The news of a 10-year-old Ohio rape victim who traveled to Indiana to obtain an abortion caught national attention last week when President Joe Biden mentioned it in a White House speech. Those reports were soon rebuffed by abortion opponents who suggested the story had been fabricated.
By the time an Ohio man was ultimately arrested Tuesday and charged with raping the young girl — evidence of the initial report’s accuracy — the case had already become a microcosm of the fight over abortion rights in the wake of the Supreme Court’s decision last month to overturn decades of precedent that had established a constitutional right to abortion access.
Before The Columbus Dispatch reported Wednesday that 27-year-old Gerson Fuentes had been charged with and confessed to raping the girl, Ohio’s attorney general, state elected officials and The Wall Street Journal’s editorial board, among others, all cast doubt on whether the account of the girl’s pregnancy and subsequent travel across state lines for an abortion was true.
Biden highlighted the case, originally reported by the Indianapolis Star, last week as an example of the dangers of the curtailing or outright elimination of access to abortion in Republican-led states. The 10-year-old Ohio girl couldn’t obtain an abortion in her home state at just over six weeks of pregnancy because of a newly imposed state ban prohibiting abortions after the first detectable “fetal heartbeat.”
Republicans were quick to pounce on the case as news of it spread nationally, spouting claims that the story was part of a pro-liberal abortion rights agenda.
Republican Ohio Attorney General Dave Yost said on Monday in an appearance on Fox News that he had heard “not a whisper” about the case from law enforcement or arrests made in connection with the case. He doubled down on Tuesday, suggesting to USA Today’s Ohio bureau that the story was a “fabrication.”
“I’m not saying it could not have happened,” Yost told USA Today. “What I’m saying to you is there is not a damn scintilla of evidence.”
When the news broke Wednesday of a man’s arrest in connection with the case, Yost released a statement praising the Columbus Police Department for “getting a rapist off the street.” He made no mention in the statement of his previous assertions about the validity of the case.
Rep. Jim Jordan (R-Ohio) — prior to the arrest of the man charged in the case — had echoed Yost’s sentiment.
“Another lie. Anyone surprised?” Jordan said in a tweet, which he deleted after the rapist had been arrested and charged. Jordan said in a subsequent tweet that the suspect “should be prosecuted to the fullest extent of the law.”
Republicans from across the country continued to pile onto the narrative that the story was a hoax prior to the rapist’s arrest.
South Dakota Gov. Kristi Noem said in a tweet last week that “it looks like the story was fake to begin with. Literal #FakeNews from the liberal media.”
Media outlets also joined in on casting doubt on the case prior to the rapist’s arrest. The Wall Street Journal’s editorial board rebuked Biden for highlighting what it called an “unproven” story.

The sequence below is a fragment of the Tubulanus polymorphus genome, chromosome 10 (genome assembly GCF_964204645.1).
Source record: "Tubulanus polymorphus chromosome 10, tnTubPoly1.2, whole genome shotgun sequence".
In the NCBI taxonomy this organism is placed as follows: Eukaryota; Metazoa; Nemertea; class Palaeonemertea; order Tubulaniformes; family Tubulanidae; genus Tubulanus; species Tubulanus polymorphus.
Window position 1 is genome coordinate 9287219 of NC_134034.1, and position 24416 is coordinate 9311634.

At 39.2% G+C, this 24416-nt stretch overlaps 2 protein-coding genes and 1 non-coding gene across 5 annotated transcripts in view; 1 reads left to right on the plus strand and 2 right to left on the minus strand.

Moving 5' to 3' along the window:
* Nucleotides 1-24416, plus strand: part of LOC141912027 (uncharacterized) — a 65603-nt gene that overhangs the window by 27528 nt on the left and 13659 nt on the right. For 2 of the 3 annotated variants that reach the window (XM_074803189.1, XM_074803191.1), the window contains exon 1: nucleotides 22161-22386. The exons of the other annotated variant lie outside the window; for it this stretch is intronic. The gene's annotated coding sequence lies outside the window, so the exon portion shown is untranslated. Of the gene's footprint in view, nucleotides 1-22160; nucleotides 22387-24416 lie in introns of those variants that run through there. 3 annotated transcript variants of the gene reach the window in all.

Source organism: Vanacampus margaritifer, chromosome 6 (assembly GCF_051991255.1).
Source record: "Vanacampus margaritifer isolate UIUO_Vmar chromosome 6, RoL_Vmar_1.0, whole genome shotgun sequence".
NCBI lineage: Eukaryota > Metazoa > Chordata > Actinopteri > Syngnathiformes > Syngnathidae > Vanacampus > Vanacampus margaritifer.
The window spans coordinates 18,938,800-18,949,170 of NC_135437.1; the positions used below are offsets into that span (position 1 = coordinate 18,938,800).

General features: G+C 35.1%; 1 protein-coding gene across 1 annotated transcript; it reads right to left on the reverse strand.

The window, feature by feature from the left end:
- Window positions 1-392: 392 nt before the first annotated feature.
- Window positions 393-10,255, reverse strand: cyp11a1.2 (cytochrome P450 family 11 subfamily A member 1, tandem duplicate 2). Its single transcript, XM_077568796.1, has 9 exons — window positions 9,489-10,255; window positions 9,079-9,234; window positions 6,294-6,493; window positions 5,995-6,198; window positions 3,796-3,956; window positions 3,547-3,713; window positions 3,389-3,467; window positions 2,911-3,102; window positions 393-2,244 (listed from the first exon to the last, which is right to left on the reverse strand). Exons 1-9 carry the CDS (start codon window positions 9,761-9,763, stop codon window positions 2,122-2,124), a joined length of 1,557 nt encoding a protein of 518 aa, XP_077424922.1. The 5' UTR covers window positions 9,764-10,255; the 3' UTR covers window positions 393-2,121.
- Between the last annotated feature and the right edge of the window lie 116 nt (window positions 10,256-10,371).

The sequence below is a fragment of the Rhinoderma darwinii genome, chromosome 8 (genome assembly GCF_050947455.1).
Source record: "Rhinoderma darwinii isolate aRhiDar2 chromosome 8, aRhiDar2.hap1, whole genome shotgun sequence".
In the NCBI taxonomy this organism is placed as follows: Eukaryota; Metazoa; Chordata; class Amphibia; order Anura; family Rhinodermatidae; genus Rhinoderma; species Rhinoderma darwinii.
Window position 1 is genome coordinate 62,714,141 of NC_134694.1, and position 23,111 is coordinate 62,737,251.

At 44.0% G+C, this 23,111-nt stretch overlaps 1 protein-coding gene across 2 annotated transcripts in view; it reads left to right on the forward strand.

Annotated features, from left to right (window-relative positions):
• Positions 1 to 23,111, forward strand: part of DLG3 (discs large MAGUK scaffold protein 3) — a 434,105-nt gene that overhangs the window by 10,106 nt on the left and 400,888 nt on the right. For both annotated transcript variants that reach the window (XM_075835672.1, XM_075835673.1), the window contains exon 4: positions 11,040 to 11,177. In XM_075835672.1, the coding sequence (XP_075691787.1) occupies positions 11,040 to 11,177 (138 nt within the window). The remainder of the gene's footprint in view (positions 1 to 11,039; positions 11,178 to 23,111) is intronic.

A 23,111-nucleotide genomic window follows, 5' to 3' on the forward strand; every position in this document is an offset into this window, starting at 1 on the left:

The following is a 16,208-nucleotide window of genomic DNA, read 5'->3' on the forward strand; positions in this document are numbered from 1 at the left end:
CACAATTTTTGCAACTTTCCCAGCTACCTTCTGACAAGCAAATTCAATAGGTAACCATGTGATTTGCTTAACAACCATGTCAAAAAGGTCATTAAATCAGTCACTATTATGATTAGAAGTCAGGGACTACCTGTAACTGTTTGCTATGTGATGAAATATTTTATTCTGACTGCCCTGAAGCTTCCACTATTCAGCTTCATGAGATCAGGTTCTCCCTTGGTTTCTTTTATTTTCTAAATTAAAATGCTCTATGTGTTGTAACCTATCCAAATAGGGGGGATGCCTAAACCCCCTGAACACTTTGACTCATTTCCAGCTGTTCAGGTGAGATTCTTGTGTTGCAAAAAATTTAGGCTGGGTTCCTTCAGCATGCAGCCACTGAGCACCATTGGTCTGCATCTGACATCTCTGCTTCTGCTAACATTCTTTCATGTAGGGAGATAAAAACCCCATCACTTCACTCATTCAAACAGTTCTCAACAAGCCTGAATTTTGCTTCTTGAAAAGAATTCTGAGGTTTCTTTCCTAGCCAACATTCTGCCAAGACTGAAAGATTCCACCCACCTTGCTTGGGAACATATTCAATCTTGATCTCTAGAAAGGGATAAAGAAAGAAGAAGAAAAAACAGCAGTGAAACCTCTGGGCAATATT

“What we seem to have here is a presidential seal of approval on an unlikely story from a biased source that neatly fits the progressive narrative but can’t be confirmed,” the board said.
In a follow-up editorial published Thursday, the Journal’s editorial board conceded that the reports it had questioned were indeed accurate. The Journal lamented that the initial reports had not been more thoroughly confirmed by law enforcement or local press but wrote that “we appreciate our obligation to correct the record on the case, which is a terrible one.”
Fox News host Jesse Watters spent the opening segment of his show on Monday casting doubt on the case, saying “no one even knows anything about it” and calling the initial source of the story, Dr. Caitlin Bernard, a “press darling.” Emily Compagno, another Fox News host, on Tuesday said she found it “deeply offensive” that the media had to “make up” a fake rape victim.
Indiana Attorney General Todd Rokita, a Republican, said Wednesday that his office would investigate Bernard, the doctor who helped the 10-year-old victim cross state lines to obtain an abortion.
“We’re gathering the evidence as we speak, and we’re going to fight this to the end, including looking at her licensure if she failed to report. And in Indiana it’s a crime … to intentionally not report,” Rokita said on Fox News.
Now that the story has been verified and the original claims have been debunked, Republicans have taken to politicizing a different dimension of the case: immigration.
Fox News has reported that the man charged in the case is an undocumented immigrant, citing a source with U.S. Immigration and Customs Enforcement. Other conservative outlets have also updated their reports on the case, highlighting the immigration status of the suspect.
“Undocumented immigrants raping 10 year old girls is probably not the narrative they want on this so expect that inconvenient fact to be dropped,” conservative commentator Stephen Miller said in a tweet on Wednesday.
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